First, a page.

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      Disentangling the web of life.

      Science (New York, N.Y.)
      Animals, Biodiversity, Biological Evolution, Ecology, methods, Food Chain, Phylogeny, Plants

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          Abstract

          Biodiversity research typically focuses on species richness and has often neglected interactions, either by assuming that such interactions are homogeneously distributed or by addressing only the interactions between a pair of species or a few species at a time. In contrast, a network approach provides a powerful representation of the ecological interactions among species and highlights their global interdependence. Understanding how the responses of pairwise interactions scale to entire assemblages remains one of the great challenges that must be met as society faces global ecosystem change.

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          Most cited references20

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          A simple rule for the evolution of cooperation on graphs and social networks.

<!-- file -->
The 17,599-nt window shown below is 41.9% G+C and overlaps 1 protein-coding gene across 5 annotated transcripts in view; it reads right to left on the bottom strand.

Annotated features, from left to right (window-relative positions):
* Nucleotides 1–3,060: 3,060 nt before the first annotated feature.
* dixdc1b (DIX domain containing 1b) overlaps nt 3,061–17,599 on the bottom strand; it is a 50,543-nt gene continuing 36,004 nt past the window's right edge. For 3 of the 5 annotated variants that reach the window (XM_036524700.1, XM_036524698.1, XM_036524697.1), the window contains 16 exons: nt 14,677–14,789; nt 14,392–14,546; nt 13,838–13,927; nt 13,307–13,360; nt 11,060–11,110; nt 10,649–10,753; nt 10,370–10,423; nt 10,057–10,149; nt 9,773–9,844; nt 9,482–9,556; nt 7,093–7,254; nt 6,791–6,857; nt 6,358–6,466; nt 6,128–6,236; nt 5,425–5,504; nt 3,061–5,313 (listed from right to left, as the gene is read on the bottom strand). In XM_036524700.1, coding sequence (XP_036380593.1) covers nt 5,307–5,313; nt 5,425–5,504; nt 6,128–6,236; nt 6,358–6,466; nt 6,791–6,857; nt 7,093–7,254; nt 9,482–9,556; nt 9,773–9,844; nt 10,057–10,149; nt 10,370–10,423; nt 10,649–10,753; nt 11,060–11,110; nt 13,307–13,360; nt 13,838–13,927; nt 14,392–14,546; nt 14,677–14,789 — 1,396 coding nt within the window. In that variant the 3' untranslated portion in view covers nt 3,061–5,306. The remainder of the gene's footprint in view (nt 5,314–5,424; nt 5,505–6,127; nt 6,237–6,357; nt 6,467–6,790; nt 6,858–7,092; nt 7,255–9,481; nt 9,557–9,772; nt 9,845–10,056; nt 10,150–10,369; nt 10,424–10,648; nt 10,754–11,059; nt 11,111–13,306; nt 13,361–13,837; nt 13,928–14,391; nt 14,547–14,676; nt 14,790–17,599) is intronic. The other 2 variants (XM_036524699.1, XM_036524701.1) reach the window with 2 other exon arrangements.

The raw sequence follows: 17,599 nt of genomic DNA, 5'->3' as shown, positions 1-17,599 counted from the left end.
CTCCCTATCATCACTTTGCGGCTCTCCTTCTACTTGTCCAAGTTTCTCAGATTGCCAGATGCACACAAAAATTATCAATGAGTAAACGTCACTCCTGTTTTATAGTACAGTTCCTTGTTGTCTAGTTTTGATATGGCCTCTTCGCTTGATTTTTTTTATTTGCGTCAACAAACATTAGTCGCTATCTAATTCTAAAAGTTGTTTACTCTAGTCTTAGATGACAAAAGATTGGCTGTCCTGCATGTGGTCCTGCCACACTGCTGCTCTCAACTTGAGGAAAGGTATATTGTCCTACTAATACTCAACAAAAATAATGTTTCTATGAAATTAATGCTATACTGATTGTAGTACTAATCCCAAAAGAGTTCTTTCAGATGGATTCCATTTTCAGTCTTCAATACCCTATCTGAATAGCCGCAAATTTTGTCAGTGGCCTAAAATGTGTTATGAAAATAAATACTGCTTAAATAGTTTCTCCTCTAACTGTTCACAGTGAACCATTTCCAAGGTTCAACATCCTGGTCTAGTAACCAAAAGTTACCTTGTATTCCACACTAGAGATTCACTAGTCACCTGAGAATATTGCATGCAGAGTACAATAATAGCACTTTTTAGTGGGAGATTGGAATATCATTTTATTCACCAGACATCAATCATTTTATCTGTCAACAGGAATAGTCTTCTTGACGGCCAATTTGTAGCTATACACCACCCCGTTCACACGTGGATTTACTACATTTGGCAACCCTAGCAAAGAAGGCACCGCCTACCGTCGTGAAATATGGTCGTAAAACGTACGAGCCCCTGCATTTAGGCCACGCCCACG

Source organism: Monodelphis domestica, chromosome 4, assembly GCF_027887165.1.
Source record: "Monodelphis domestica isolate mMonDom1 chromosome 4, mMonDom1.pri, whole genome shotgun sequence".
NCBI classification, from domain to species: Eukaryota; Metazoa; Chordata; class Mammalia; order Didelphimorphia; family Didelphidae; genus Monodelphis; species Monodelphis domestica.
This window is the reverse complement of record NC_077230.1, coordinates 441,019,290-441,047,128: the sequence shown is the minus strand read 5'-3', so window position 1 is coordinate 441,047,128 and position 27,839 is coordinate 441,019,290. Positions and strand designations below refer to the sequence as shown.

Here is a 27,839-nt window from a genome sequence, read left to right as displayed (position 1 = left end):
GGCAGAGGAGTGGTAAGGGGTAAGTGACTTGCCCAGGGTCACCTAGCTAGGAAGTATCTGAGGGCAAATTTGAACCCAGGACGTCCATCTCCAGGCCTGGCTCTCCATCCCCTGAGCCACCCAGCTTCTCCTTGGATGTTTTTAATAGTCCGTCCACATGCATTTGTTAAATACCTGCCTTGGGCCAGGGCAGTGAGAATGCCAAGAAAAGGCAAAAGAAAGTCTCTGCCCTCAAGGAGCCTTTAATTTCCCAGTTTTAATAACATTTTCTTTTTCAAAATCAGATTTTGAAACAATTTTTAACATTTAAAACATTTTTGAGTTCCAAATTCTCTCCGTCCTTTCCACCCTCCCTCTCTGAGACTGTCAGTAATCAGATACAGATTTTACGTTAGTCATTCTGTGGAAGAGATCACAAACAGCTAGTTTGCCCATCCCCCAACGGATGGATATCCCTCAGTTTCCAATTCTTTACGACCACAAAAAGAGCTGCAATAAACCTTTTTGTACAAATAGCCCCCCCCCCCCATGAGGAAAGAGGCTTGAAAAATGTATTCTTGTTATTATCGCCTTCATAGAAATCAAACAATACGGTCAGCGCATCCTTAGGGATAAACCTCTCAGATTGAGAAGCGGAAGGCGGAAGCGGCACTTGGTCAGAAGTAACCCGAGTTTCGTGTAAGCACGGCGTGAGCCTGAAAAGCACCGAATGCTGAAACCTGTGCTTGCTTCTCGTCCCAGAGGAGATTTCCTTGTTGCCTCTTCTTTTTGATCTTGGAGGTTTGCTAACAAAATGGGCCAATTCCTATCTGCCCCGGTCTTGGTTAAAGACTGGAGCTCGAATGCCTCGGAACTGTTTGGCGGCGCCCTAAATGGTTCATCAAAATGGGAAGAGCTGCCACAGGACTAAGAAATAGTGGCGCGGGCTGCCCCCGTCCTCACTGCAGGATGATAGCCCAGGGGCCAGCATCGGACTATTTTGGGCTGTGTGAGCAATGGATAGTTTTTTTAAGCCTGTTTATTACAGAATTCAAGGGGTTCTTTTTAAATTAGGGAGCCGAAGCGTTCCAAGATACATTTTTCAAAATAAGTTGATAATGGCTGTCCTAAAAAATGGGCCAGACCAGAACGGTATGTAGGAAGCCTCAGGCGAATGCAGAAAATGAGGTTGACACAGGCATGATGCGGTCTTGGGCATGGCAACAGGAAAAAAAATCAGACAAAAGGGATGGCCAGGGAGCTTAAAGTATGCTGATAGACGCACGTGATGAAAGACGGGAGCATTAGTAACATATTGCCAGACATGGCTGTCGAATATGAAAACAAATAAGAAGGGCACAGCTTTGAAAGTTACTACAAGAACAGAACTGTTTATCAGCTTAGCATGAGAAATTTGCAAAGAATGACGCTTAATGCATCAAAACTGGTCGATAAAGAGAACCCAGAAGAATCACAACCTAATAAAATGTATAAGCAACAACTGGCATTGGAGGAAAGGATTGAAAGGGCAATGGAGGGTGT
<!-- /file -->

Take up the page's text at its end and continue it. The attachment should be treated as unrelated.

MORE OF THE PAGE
A fundamental aspect of all biological systems is cooperation. Cooperative interactions are required for many levels of biological organization ranging from single cells to groups of animals. Human society is based to a large extent on mechanisms that promote cooperation. It is well known that in unstructured populations, natural selection favours defectors over cooperators. There is much current interest, however, in studying evolutionary games in structured populations and on graphs. These efforts recognize the fact that who-meets-whom is not random, but determined by spatial relationships or social networks. Here we describe a surprisingly simple rule that is a good approximation for all graphs that we have analysed, including cycles, spatial lattices, random regular graphs, random graphs and scale-free networks: natural selection favours cooperation, if the benefit of the altruistic act, b, divided by the cost, c, exceeds the average number of neighbours, k, which means b/c > k. In this case, cooperation can evolve as a consequence of 'social viscosity' even in the absence of reputation effects or strategic complexity.
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            Plant-Animal Mutualistic Networks: The Architecture of Biodiversity

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              Network structure and biodiversity loss in food webs: robustness increases with connectance

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                Author and article information

                Journal
                19628856
                10.1126/science.1170749

                Chemistry
                Animals,Biodiversity,Biological Evolution,Ecology,methods,Food Chain,Phylogeny,Plants
                Chemistry
                Animals, Biodiversity, Biological Evolution, Ecology, methods, Food Chain, Phylogeny, Plants

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